The critical mass issue is often compounded by a sort of double disengagement. We have seen that Millennials as a cohort are detached from institutions. But it is often the case that even those wishing to be involved are significantly, if mostly unintentionally, disenfranchised.
My job regularly brings me to young adult leadership conferences, and one question that always comes up is, basically, “How do we get the rest of the church to care about young adults?” Or maybe it’s better to say, “How do we get the rest of the church to care about what young adults care about?” At a recent gathering, a colleague in campus ministry tweeted the following:
— Jonathan Melton (@JonathanMelton) July 29, 2014
There is a theory—probably more true than false—that churches led primarily by Baby Boomers are not responding well to the expressed needs and values of the younger generations, especially Millennials. At the same time, it’s sometimes unclear precisely what young adults are looking for.
I recently attended a churchwide meeting in my denomination on the subject of national leadership restructuring. Two young adult participants asked nearly the same question about young adult participation in the planning process, the second seemingly because he did not like the answer received by the first.
In fact, the committee was well-represented by young people, and the feedback process was open to all and had quite a high profile on social media. Some of us were not sure there was much more the committee could do.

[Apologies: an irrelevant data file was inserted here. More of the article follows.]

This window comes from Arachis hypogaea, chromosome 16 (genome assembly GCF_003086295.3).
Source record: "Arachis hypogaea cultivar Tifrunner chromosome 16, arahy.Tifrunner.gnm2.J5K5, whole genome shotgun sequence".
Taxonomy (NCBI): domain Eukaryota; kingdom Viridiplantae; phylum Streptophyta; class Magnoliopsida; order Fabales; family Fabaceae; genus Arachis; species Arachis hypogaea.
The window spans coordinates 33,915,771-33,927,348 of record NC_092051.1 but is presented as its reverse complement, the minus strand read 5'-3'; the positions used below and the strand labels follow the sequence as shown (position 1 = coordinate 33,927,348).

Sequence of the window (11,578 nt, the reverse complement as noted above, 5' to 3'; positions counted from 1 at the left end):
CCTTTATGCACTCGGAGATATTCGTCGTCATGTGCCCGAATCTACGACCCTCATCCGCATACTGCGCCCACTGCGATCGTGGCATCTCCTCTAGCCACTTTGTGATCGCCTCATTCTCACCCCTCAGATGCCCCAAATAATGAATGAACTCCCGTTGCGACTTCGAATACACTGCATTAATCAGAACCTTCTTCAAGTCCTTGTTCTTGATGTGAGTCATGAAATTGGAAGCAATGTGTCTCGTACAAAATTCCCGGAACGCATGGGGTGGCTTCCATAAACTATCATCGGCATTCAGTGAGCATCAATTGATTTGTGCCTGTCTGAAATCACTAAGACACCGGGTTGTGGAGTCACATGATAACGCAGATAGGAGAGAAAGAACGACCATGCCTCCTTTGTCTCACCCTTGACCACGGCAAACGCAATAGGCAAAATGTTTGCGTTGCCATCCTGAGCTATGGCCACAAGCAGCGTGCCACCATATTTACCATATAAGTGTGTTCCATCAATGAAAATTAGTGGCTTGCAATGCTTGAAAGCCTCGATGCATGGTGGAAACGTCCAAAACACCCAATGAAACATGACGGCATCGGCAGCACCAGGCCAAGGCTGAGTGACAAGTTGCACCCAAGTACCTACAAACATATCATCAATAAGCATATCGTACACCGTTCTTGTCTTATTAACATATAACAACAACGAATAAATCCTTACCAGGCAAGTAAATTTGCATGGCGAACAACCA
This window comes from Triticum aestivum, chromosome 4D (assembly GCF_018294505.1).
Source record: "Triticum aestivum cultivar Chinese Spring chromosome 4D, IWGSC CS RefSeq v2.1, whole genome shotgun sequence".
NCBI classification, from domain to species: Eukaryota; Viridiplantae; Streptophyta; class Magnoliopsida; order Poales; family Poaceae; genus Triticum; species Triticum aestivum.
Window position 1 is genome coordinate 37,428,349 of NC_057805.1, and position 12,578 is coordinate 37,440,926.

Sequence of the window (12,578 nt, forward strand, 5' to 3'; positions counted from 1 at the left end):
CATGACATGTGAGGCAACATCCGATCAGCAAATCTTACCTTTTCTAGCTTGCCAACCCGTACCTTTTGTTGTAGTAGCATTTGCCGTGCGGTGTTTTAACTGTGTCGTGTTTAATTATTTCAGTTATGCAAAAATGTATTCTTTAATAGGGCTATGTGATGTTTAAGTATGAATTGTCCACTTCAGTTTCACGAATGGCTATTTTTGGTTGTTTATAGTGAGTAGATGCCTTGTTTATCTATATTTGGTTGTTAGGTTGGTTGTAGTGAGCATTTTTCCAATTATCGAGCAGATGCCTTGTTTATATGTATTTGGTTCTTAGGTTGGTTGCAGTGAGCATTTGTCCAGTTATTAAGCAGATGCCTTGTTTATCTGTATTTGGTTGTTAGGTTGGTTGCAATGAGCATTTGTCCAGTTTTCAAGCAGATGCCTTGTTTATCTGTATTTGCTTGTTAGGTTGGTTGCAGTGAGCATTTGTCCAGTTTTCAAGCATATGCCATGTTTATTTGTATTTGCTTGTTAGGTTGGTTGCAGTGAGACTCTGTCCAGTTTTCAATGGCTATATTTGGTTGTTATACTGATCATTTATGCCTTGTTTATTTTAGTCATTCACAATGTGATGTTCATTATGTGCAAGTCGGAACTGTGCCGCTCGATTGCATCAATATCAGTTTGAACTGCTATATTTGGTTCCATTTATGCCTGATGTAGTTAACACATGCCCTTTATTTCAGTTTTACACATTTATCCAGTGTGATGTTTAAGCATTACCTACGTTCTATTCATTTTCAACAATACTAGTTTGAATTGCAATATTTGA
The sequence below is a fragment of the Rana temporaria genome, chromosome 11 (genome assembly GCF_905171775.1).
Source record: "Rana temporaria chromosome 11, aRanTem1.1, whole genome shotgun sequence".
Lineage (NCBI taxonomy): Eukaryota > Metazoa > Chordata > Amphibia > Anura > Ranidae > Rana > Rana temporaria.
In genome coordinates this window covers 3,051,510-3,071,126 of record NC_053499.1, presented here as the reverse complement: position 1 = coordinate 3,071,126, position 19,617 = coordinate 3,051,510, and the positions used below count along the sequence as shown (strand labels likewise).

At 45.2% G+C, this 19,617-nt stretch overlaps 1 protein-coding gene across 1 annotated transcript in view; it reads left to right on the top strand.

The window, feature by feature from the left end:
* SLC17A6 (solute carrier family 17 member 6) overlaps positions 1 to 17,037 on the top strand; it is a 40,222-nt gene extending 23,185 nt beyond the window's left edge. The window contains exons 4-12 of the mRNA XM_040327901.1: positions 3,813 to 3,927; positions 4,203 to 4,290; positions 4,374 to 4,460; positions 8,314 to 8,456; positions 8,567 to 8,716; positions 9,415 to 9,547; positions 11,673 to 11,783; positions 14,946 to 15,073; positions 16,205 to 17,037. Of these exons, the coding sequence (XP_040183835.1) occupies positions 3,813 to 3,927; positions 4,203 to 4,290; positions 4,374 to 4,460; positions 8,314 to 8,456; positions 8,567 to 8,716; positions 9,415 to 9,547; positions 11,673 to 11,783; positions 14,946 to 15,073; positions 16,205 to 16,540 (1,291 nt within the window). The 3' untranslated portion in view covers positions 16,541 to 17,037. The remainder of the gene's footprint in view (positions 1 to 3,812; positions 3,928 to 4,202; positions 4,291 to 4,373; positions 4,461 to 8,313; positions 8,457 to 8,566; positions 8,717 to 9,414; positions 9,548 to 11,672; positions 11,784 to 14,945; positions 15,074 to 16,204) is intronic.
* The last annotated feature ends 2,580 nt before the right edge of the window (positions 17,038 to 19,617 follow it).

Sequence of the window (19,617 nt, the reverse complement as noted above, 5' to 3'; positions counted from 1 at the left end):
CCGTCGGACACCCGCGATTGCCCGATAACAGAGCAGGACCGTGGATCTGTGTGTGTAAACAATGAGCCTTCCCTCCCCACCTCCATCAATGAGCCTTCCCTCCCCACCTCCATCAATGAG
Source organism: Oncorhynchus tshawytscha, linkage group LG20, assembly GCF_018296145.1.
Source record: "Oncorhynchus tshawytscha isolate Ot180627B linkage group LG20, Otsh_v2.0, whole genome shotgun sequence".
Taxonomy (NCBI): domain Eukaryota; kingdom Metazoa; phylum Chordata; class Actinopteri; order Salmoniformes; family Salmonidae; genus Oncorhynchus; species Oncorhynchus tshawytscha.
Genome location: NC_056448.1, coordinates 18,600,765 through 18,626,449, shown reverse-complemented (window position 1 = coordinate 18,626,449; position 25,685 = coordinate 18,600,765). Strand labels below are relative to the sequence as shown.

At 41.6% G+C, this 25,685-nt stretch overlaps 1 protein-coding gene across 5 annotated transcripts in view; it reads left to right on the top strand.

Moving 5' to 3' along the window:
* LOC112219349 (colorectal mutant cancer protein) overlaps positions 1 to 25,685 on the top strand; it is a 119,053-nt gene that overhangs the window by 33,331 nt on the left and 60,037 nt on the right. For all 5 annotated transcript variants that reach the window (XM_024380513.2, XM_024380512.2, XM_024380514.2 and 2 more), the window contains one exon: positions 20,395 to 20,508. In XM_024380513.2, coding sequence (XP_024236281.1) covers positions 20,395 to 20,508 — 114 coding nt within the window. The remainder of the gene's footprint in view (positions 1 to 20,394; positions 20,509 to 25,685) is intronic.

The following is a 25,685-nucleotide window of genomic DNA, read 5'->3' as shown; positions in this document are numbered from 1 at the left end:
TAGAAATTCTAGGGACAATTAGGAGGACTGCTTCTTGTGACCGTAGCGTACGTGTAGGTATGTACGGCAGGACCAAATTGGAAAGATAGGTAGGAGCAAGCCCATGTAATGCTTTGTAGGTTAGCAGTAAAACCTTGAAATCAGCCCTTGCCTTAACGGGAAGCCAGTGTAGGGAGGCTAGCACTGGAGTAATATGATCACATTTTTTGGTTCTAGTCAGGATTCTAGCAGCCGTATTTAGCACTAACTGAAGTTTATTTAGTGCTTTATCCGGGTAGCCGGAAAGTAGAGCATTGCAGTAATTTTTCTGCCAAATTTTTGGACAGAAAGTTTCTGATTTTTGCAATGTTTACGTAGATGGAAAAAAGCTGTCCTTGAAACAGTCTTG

One got the impression of two groups talking past each other, one asking “Why aren’t you listening to us?” and the other asking “How else can we reach out to you?” In fact, the most helpful comment on the subject came in response to a different but related question about reaching young adults. A member of the committee noted “It’s not generally the governance or the structure or the administration … There’s something that needs to change culturally.”
I believe this is correct, that the disconnect between young adults and the rest of the church is more cultural than structural. Although such efforts are helpful, strategies like simply ordaining more young adult clergy or placing more young adult leaders on church governance bodies will not by themselves make churches more attractive or responsive to young people.